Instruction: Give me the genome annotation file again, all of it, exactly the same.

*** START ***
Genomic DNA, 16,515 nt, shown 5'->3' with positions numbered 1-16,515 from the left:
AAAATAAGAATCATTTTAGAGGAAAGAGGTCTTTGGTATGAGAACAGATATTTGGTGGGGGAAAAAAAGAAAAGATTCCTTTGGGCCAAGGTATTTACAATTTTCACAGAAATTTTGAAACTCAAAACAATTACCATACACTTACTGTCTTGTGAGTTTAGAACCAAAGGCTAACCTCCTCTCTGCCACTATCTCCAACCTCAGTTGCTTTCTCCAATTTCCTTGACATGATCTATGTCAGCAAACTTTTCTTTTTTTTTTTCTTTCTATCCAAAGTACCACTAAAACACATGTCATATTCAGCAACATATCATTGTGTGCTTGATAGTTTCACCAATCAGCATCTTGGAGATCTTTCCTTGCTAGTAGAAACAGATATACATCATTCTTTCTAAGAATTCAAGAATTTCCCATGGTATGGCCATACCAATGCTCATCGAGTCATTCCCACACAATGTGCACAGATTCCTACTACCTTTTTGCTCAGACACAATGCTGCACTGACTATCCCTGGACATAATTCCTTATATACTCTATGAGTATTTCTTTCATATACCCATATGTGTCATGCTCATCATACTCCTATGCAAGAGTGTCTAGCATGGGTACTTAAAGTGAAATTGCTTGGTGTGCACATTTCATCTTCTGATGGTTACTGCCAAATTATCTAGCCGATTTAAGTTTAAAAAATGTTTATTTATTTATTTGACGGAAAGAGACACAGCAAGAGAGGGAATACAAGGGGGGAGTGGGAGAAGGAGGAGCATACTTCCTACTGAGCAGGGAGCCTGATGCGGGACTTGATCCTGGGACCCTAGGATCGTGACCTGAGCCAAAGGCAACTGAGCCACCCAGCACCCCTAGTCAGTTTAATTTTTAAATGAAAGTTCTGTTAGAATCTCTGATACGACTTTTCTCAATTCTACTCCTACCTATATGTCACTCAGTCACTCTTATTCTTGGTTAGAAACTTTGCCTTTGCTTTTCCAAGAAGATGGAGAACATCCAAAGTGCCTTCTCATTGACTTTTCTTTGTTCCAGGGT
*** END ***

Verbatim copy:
Genomic DNA, 16,515 nt, shown 5'->3' with positions numbered 1-16,515 from the left:
AAAATAAGAATCATTTTAGAGGAAAGAGGTCTTTGGTATGAGAACAGATATTTGGTGGGGGAAAAAAAGAAAAGATTCCTTTGGGCCAAGGTATTTACAATTTTCACAGAAATTTTGAAACTCAAAACAATTACCATACACTTACTGTCTTGTGAGTTTAGAACCAAAGGCTAACCTCCTCTCTGCCACTATCTCCAACCTCAGTTGCTTTCTCCAATTTCCTTGACATGATCTATGTCAGCAAACTTTTCTTTTTTTTTTTCTTTCTATCCAAAGTACCACTAAAACACATGTCATATTCAGCAACATATCATTGTGTGCTTGATAGTTTCACCAATCAGCATCTTGGAGATCTTTCCTTGCTAGTAGAAACAGATATACATCATTCTTTCTAAGAATTCAAGAATTTCCCATGGTATGGCCATACCAATGCTCATCGAGTCATTCCCACACAATGTGCACAGATTCCTACTACCTTTTTGCTCAGACACAATGCTGCACTGACTATCCCTGGACATAATTCCTTATATACTCTATGAGTATTTCTTTCATATACCCATATGTGTCATGCTCATCATACTCCTATGCAAGAGTGTCTAGCATGGGTACTTAAAGTGAAATTGCTTGGTGTGCACATTTCATCTTCTGATGGTTACTGCCAAATTATCTAGCCGATTTAAGTTTAAAAAATGTTTATTTATTTATTTGACGGAAAGAGACACAGCAAGAGAGGGAATACAAGGGGGGAGTGGGAGAAGGAGGAGCATACTTCCTACTGAGCAGGGAGCCTGATGCGGGACTTGATCCTGGGACCCTAGGATCGTGACCTGAGCCAAAGGCAACTGAGCCACCCAGCACCCCTAGTCAGTTTAATTTTTAAATGAAAGTTCTGTTAGAATCTCTGATACGACTTTTCTCAATTCTACTCCTACCTATATGTCACTCAGTCACTCTTATTCTTGGTTAGAAACTTTGCCTTTGCTTTTCCAAGAAGATGGAGAACATCCAAAGTGCCTTCTCATTGACTTTTCTTTGTTCCAGGGT